Market Makers in Going Public Matters l Securities Lawyer 101
The last step in going public transactions is most often obtaining a stock trading or ticker symbol from the Financial Industry Regulatory Authority (“FINRA”). For a company to obtain a ticker, a market maker must file a Form 211 with the Finance Industry Regulatory Authority (“FINRA”). Only a Market Maker can file a Form 211 to obtain a ticker symbol assignment.
What is a Market Maker?
A market maker is a FINRA registered broker-dealer firm that accepts the risk of holding a certain number of shares of a particular security in order to facilitate trading in that security. Broker-dealers must register with the Financial Industry Regulatory Authority (“FINRA“) to act as a market maker of a security.
Market Maker Regulation
Market Maker activities are regulated by the Securities and Exchange Commission (“SEC”) as well as FINRA. FINRA oversees registration, education and testing of market makers, broker-dealers and registered representatives. FINRA rules governing market makers in going public transactions involve a variety of criteria.
Market Maker Compliance with SEC Rule 15c2-11 in Going Public Transactions
SEC Rule 15c2-11 requires that current public information be made available to investors. This information is initially provided in going public transaction by the market maker when it submits a Form 211 and 15c2-11 application with FINRA fora ticker symbol assignment. FINRA and SEC Rule 15c2-11 require that the market maker has a reasonable basis for believing that the information provided by the company in its Form 211 is accurate and from reliable sources.
FINRA Comment Process in Going Public Transactions
SEC Rule 15c2-11 l Form 211 Application
In a going public transaction, a market maker must submit a Form 211 application to FINRA to apply for the company’s trading symbol. FINRA may render comments to the application which the sponsoring market maker and company must respond to. Once FINRA is satisfied that the disclosures satisfy the requirements of SEC Rule 15c2-11, a trading symbol is assigned and the Market Maker can quote the company’s securities. Once this occurs, the securities of the private company going public can be quoted by the OTC Markets on the OTC Pink Sheets and investors can purchase the company’s securities through their broker.
Form 211 Exclusivity Period for Sponsoring Market Maker
For the first 30 days after a ticker symbol assignment in a going public transaction, only the sponsoring market maker filing the Form 211 can publish quotes of the company’s securities. After the sponsoring market maker has published quotations for the security for at least 30 days, then other market makers can publish quotations.
Market Maker Fees For Form 211 Filings
Market Makers generally earn money by buying stock at a lower price than the price at which they sell it, or selling the stock at a higher price than they purchase it back. FINRA prohibits market makers from charging issuers fees for filing a Form 211 including in going public transactions. Despite the foregoing, unscrupulous market makers frequently find ways to circumvent FINRA’s requirements including by funneling fees for Form 211 filings through transfer agents they control or sham consulting agreements. Engaging in such activities compromise the entire going public transaction and place the company as well as the sponsoring market maker at risk for enforcement action.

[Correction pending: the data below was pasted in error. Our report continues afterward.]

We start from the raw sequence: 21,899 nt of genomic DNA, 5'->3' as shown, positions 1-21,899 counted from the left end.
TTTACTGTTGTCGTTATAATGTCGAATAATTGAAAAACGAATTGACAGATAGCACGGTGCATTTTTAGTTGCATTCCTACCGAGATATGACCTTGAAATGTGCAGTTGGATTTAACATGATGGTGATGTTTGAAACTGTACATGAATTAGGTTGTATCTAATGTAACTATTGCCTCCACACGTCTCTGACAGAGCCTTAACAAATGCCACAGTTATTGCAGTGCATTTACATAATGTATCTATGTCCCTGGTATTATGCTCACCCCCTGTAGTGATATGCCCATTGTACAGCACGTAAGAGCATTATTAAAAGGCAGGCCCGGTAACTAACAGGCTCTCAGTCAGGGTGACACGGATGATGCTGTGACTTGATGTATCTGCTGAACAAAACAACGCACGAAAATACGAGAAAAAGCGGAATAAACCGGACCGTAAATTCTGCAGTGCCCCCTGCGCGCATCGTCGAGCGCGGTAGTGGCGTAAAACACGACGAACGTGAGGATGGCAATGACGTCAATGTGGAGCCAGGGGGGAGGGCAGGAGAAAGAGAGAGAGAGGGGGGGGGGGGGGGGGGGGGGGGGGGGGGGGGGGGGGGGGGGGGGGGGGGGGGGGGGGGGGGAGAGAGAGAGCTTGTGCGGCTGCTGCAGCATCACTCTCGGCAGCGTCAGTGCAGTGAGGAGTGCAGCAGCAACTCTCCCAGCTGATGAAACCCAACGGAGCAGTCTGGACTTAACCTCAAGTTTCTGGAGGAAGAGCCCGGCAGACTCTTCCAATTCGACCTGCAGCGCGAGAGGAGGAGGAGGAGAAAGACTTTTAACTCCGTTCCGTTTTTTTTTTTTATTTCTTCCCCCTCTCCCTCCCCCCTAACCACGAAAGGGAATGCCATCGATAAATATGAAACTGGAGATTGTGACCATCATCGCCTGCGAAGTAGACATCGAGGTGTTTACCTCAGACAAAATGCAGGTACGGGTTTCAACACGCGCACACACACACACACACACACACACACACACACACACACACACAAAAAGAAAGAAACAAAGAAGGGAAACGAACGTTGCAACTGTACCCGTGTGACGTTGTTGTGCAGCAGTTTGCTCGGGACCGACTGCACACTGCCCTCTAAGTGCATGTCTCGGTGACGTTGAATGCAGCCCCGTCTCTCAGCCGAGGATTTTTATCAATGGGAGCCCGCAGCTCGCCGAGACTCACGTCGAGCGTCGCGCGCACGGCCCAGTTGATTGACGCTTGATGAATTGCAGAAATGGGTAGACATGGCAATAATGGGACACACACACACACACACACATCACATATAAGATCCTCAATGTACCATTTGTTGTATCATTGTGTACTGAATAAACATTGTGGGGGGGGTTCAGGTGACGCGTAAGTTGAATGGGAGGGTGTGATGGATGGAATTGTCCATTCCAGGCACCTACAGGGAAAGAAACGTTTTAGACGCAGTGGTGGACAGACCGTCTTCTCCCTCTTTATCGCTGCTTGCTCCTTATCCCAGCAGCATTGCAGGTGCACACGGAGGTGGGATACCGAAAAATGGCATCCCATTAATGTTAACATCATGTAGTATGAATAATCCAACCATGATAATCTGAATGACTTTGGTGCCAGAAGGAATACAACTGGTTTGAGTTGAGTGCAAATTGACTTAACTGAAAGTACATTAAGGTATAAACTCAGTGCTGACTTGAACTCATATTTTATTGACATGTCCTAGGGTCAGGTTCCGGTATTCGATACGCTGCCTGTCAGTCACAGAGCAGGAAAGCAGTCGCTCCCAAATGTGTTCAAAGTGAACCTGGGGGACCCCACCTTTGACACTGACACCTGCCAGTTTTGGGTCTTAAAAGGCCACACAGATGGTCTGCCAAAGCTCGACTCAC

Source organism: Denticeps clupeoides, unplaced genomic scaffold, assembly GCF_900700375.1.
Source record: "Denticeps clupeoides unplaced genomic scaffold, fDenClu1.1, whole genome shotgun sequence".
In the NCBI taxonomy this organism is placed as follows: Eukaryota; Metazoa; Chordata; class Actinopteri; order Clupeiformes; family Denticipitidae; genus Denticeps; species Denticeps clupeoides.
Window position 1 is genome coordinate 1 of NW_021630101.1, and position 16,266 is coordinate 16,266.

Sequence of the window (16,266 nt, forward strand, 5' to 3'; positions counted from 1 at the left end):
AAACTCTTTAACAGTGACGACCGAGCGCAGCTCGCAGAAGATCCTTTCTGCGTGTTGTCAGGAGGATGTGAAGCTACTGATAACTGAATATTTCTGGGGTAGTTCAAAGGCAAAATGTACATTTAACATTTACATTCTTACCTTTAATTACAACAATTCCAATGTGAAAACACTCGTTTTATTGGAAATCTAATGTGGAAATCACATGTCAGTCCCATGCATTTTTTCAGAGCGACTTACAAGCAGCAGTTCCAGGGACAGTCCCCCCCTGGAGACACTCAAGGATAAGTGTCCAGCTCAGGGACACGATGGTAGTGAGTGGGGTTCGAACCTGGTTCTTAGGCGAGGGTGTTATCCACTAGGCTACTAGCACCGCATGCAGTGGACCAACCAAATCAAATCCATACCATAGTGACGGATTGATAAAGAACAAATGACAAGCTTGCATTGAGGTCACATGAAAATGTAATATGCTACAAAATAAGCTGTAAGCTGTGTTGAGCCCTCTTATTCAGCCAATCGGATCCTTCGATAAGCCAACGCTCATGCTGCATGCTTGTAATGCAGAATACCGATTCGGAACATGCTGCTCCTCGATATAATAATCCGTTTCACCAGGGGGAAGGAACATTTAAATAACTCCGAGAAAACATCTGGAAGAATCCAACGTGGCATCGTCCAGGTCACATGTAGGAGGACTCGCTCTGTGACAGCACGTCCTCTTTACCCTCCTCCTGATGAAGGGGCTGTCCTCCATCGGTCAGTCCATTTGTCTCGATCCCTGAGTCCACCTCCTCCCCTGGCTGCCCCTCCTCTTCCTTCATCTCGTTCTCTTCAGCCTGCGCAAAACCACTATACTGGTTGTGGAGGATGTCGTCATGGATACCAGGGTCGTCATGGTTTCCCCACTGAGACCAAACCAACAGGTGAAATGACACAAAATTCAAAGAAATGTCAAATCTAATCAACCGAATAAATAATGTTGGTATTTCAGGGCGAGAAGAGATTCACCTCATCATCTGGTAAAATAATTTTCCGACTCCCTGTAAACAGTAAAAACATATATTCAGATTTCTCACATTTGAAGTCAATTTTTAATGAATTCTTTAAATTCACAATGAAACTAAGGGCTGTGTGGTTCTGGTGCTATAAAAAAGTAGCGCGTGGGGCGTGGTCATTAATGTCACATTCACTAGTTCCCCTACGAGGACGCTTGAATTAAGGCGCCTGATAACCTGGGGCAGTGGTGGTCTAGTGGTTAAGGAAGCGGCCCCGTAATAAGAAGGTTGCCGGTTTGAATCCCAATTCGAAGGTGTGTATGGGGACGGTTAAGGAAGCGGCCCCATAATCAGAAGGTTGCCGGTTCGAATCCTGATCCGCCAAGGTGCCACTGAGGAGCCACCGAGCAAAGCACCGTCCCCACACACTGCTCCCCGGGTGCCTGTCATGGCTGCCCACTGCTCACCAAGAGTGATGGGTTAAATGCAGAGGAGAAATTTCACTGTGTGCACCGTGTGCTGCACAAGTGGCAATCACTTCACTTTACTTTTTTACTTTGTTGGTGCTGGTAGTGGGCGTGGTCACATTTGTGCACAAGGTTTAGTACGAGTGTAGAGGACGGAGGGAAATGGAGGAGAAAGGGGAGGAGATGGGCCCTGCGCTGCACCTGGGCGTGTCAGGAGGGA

FINRA l Market Maker l Shareholder Requirements
The private company seeking to go public must have enough shareholders to demonstrate an active trading market can be established. This means that prior to filing a Form 211 the company should have at least 30 or more non-affiliate shareholders that paid cash consideration for their shares, and have owned those shares for at least 12 months. The private company seeking to go public should have at least 1 million shares outstanding, of which at least 250,000 are free trading shares.
For further information about this securities law blog post, please contact Brenda Hamilton, Securities Attorney at 101 Plaza Real S, Suite 202 N, Boca Raton, Florida, (561) 416-8956, by email at [email protected] or visit www.securitieslawyer101.com. This securities law blog post is provided as a general informational service to clients and friends of Hamilton & Associates Law Group and should not be construed as, and does not constitute, legal and compliance advice on any specific matter, nor does this message create an attorney-client relationship. For more information about going public and the rules and regulations affecting the use of Rule 144, Form 8K, crowdfunding, FINRA Rule 6490, Rule 506 private placement offerings and memorandums, Regulation A, Rule 504 offerings, SEC reporting requirements, SEC registration statements on Form S-1 , IPO’s, OTC Pink Sheet listings, Form 10 OTCBB and OTC Markets disclosure requirements, DTC Chills, Global Locks, reverse mergers, public shells, direct public offerings and direct public offerings please contact Hamilton and Associates at (561) 416-8956 or [email protected]. Please note that the prior results discussed herein do not guarantee similar outcomes.
Hamilton & Associates | Securities Lawyers
Brenda Hamilton, Securities Attorney
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Boca Raton, Florida 33432
Telephone: (561) 416-8956
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